By Michael Montgomery—Exclusive to Aluminum Investing News
Analysts at Harbor Intelligence’s Annual ‘Aluminum Outlook Conference’ are predicting stable to higher aluminum prices on the year. Despite high inventories of aluminum in warehouses, the analysts agree that demand growth and a looming supply issues in China will move the price higher. A poll of conference participants showed that 75 percent of respondents expected prices to average upwards of $2,600 per tonne in 2012, a majority also concluded that the regional premiums would increase.
Jorge Vazquez, founder and manager of Harbor Intelligence, had a more positive outlook forecasting prices to be above $3,000 per tonne on in 2012.
In his presentation at the conference, Vasquez laid out strategies to forecast aluminum prices. The key highlights included Chinese inventory levels, the effect of Chinese coal/energy prices, as well as gauging warehouse inventories through cancelled warrants.
China has been struggling with high energy costs. In April the Chinese government capped annual output capacity growth rate for 10 nonferrous metals, including aluminum, at 8 percent in an effort to reign in power usage. The production of aluminum is an electricity intensive process, using more than 15 Megawatts of power to produce one ton of the metal. The majority of the nation’s power supply comes from coal fired plants therefore, Vasquez argues, the coal price is a key indicator of price.
“As prices fall below Chinese cash cost – LME is trading at $2500, while China cash cost is a bit more than $2600 – it is not unreasonable for the Chinese industry to be 60-70 percent underwater,” said Vasquez.
The world’s cash cost for producing aluminum is far less, around $1,800 per tonne. As a result, Vasquez stated that China could potentially become a net importer of the metal. Other speakers confirmed his prediction. Michael Lewis, head of commodity research for Deutsche Bank, stated, “if energy prices remain high, power constraints in China intensify and aluminum imports accelerate.”
Power supply issues are a major concern for China this summer. The country is undergoing the worst power cuts since 2004, and has instituted rationing for industrial users. These shortages will likely affect earnings at CHALCO (HKG:2600), China’s largest aluminum producer.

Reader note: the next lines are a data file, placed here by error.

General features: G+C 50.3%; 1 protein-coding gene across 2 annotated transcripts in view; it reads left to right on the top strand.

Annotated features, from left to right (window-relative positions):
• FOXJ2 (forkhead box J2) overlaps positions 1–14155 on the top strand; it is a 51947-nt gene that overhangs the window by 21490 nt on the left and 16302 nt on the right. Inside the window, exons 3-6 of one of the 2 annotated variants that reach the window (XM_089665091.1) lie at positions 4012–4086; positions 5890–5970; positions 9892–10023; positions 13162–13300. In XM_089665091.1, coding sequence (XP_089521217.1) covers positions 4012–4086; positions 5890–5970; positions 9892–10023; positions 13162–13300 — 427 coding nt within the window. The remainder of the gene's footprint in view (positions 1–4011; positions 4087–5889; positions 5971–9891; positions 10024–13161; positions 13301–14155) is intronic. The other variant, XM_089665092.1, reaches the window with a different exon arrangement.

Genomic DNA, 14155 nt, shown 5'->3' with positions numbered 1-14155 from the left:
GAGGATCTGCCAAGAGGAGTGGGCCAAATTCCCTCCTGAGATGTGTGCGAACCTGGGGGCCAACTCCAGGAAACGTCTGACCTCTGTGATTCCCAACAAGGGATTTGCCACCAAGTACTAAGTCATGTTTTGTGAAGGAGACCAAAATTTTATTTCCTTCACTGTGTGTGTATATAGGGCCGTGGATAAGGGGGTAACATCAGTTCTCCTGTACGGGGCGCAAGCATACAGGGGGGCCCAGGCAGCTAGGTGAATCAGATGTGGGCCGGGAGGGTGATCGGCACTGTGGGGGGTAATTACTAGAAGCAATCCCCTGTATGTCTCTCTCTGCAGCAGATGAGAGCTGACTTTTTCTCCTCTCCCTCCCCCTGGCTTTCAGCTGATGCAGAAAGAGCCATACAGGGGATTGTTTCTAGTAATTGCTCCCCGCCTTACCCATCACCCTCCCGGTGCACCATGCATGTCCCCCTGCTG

“As we expect further electricity cost inflation while aluminum prices should be capped by high inventory levels in LME, we see Chalco’s earnings at risk,” noted Macquarie analysts.
The high inventory of aluminum has worried many market participants; however, the price continues to rise. Vasquez pointed to cancelled warrants as another prime metric to forecast price. Around 12 percent of the total LME inventory is composed of cancelled warrants. When these warrants spike, it means demand is high, and the future price will rise. Aluminum stockpiles have fallen every day in June and were down 12,950 tonnes today.
To finish his outlook on inventory levels, Vasquez urged that it is important to look at consumption levels over nominal inventory data. “It could cost you millions of dollars,” Vazquez said with no hint of hyperbole.
Detroit LME Warehouse
Beverage industry behemoth Coca-Cola has alleged that Goldman Sachs is manipulating the price of aluminum through its Detroit warehouse. The Detroit warehouses hold 25 percent of LME’s total inventory.
“Coke is accusing Goldman of limiting the supply that is leaving its warehouses, trying instead to increase stockpiles and artificially boosting the prices that producers can charge. In short, Coca-Cola is accusing Goldman of hoarding and manipulating aluminum prices higher,” reported Daniel Dicker, for The Street.
Goldman only allows the minimum amount to leave its warehouses, 1,500 tonnes per day, creating supply bottle necks. According to Coco-Cola’s strategic procurement manager, Dave Smith, “It takes two weeks to put aluminum in, and six months to get it out… The situation has been organized artificially to drive premiums up.” It seems that Goldman Sachs has picked a big fight, as Coca-Cola may have enough clout to force rule changes.
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